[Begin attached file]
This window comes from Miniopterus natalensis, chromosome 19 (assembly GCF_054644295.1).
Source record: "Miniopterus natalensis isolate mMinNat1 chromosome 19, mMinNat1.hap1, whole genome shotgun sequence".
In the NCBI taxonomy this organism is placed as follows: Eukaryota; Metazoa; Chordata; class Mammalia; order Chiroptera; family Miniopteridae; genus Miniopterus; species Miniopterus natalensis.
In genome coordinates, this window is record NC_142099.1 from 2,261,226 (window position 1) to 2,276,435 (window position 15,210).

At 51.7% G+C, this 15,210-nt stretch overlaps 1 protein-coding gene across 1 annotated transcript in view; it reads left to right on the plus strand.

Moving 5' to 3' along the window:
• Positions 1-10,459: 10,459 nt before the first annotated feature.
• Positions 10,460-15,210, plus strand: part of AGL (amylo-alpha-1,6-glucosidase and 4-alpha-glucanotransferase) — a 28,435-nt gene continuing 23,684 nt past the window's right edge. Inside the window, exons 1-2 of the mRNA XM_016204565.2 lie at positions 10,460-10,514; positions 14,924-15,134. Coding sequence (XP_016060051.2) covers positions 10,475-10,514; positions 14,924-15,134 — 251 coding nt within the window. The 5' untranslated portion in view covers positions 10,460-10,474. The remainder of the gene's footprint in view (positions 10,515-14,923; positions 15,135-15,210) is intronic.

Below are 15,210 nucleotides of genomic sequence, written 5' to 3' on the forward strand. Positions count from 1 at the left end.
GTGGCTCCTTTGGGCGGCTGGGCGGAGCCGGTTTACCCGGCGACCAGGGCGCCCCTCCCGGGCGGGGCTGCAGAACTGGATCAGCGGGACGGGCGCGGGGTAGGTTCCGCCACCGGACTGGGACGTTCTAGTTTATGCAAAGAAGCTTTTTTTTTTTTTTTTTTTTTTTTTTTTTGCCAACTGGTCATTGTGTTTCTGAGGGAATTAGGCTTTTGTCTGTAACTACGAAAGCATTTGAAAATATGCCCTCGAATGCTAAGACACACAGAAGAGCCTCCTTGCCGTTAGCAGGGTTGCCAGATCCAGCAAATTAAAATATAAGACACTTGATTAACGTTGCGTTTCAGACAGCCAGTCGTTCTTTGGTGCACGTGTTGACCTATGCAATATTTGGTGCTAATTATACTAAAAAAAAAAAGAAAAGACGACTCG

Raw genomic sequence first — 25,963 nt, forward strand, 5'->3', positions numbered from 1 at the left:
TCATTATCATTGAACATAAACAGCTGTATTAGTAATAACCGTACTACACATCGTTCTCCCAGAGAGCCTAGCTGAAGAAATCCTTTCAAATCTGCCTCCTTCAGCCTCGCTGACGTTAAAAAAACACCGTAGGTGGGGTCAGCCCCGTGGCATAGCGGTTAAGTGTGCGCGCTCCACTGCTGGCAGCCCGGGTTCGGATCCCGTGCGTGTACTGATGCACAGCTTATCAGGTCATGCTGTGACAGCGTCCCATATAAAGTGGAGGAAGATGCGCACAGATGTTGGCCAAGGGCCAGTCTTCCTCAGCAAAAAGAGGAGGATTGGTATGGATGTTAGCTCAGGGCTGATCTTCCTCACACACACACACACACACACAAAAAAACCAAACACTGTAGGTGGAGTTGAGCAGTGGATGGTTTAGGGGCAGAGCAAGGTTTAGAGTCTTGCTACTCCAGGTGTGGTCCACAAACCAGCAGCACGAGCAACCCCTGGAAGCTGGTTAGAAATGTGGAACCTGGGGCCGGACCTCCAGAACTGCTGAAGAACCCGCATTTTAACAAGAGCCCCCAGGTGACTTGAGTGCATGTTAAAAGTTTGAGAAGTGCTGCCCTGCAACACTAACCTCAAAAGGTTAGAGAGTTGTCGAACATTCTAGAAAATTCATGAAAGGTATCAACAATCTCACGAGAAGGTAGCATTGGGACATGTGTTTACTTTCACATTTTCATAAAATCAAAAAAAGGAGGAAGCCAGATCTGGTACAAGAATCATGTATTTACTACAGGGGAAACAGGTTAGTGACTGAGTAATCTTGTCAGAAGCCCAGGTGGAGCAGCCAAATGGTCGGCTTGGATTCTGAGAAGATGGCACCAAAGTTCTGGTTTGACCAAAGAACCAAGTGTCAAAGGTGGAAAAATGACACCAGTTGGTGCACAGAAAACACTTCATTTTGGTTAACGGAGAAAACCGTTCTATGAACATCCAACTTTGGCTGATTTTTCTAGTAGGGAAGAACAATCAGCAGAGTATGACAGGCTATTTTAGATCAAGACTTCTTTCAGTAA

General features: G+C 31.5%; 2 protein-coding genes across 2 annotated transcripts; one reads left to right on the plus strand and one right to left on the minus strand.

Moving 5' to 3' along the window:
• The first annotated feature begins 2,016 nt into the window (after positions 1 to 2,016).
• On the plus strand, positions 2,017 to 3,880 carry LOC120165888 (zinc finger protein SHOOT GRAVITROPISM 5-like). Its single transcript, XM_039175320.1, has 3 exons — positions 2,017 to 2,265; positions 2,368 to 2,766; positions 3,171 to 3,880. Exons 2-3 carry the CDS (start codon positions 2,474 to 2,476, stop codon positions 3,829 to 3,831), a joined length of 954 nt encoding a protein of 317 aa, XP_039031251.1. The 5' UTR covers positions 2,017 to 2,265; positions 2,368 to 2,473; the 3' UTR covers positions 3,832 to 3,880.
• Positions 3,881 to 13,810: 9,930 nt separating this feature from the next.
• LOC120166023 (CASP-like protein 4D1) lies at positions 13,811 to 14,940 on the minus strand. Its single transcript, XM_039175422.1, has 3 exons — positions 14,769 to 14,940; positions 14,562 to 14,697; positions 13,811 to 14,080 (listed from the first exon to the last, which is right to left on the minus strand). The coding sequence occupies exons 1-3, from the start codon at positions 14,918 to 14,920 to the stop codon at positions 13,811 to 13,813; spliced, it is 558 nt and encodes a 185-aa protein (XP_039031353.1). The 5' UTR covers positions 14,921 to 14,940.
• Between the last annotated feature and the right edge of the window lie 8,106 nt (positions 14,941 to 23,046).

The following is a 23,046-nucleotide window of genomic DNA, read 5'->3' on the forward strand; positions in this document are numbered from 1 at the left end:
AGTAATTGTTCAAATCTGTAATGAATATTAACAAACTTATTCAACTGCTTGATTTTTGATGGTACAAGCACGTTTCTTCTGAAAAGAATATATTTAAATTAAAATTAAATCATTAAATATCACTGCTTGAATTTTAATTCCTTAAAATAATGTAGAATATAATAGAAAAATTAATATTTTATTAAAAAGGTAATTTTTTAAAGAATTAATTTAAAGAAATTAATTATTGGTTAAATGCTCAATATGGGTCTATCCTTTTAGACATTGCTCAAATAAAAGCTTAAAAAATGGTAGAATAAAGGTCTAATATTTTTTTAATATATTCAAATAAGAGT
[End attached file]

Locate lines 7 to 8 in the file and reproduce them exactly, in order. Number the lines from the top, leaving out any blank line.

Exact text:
• Positions 1-10,459: 10,459 nt before the first annotated feature.
• Positions 10,460-15,210, plus strand: part of AGL (amylo-alpha-1,6-glucosidase and 4-alpha-glucanotransferase) — a 28,435-nt gene continuing 23,684 nt past the window's right edge. Inside the window, exons 1-2 of the mRNA XM_016204565.2 lie at positions 10,460-10,514; positions 14,924-15,134. Coding sequence (XP_016060051.2) covers positions 10,475-10,514; positions 14,924-15,134 — 251 coding nt within the window. The 5' untranslated portion in view covers positions 10,460-10,474. The remainder of the gene's footprint in view (positions 10,515-14,923; positions 15,135-15,210) is intronic.